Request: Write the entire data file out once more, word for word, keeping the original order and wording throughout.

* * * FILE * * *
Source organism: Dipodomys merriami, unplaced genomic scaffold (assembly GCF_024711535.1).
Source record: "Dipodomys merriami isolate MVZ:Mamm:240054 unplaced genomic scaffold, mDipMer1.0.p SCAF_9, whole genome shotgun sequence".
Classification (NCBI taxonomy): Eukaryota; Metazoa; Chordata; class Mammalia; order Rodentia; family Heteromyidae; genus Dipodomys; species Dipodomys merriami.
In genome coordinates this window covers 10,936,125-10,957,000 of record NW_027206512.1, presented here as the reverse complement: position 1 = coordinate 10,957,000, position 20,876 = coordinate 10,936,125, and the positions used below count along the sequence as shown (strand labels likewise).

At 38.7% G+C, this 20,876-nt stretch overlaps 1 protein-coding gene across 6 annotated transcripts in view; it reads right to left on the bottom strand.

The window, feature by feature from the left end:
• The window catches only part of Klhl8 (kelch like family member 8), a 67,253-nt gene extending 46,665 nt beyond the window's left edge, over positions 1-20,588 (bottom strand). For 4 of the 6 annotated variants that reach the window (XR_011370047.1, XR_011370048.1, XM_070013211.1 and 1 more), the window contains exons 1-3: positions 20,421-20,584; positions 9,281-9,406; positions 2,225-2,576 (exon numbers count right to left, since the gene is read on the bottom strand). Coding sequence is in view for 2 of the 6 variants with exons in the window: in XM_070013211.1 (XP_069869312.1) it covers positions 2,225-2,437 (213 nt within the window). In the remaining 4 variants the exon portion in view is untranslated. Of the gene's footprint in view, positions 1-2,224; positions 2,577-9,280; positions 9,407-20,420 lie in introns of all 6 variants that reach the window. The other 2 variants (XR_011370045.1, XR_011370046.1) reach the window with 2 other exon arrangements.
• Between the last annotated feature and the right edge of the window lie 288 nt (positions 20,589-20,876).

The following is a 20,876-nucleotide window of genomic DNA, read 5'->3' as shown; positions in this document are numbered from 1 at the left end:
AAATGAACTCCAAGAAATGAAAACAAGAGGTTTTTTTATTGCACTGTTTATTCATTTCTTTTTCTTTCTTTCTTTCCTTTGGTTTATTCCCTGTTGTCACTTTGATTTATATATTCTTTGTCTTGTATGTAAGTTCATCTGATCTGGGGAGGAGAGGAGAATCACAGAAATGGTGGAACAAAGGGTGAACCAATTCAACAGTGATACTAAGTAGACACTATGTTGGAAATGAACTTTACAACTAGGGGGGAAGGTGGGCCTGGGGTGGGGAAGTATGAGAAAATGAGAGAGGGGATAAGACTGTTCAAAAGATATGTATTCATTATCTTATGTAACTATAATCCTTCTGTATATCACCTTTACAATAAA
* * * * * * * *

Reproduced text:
Source organism: Dipodomys merriami, unplaced genomic scaffold (assembly GCF_024711535.1).
Source record: "Dipodomys merriami isolate MVZ:Mamm:240054 unplaced genomic scaffold, mDipMer1.0.p SCAF_9, whole genome shotgun sequence".
Classification (NCBI taxonomy): Eukaryota; Metazoa; Chordata; class Mammalia; order Rodentia; family Heteromyidae; genus Dipodomys; species Dipodomys merriami.
In genome coordinates this window covers 10,936,125-10,957,000 of record NW_027206512.1, presented here as the reverse complement: position 1 = coordinate 10,957,000, position 20,876 = coordinate 10,936,125, and the positions used below count along the sequence as shown (strand labels likewise).

At 38.7% G+C, this 20,876-nt stretch overlaps 1 protein-coding gene across 6 annotated transcripts in view; it reads right to left on the bottom strand.

The window, feature by feature from the left end:
• The window catches only part of Klhl8 (kelch like family member 8), a 67,253-nt gene extending 46,665 nt beyond the window's left edge, over positions 1-20,588 (bottom strand). For 4 of the 6 annotated variants that reach the window (XR_011370047.1, XR_011370048.1, XM_070013211.1 and 1 more), the window contains exons 1-3: positions 20,421-20,584; positions 9,281-9,406; positions 2,225-2,576 (exon numbers count right to left, since the gene is read on the bottom strand). Coding sequence is in view for 2 of the 6 variants with exons in the window: in XM_070013211.1 (XP_069869312.1) it covers positions 2,225-2,437 (213 nt within the window). In the remaining 4 variants the exon portion in view is untranslated. Of the gene's footprint in view, positions 1-2,224; positions 2,577-9,280; positions 9,407-20,420 lie in introns of all 6 variants that reach the window. The other 2 variants (XR_011370045.1, XR_011370046.1) reach the window with 2 other exon arrangements.
• Between the last annotated feature and the right edge of the window lie 288 nt (positions 20,589-20,876).

The following is a 20,876-nucleotide window of genomic DNA, read 5'->3' as shown; positions in this document are numbered from 1 at the left end:
AAATGAACTCCAAGAAATGAAAACAAGAGGTTTTTTTATTGCACTGTTTATTCATTTCTTTTTCTTTCTTTCTTTCCTTTGGTTTATTCCCTGTTGTCACTTTGATTTATATATTCTTTGTCTTGTATGTAAGTTCATCTGATCTGGGGAGGAGAGGAGAATCACAGAAATGGTGGAACAAAGGGTGAACCAATTCAACAGTGATACTAAGTAGACACTATGTTGGAAATGAACTTTACAACTAGGGGGGAAGGTGGGCCTGGGGTGGGGAAGTATGAGAAAATGAGAGAGGGGATAAGACTGTTCAAAAGATATGTATTCATTATCTTATGTAACTATAATCCTTCTGTATATCACCTTTACAATAAA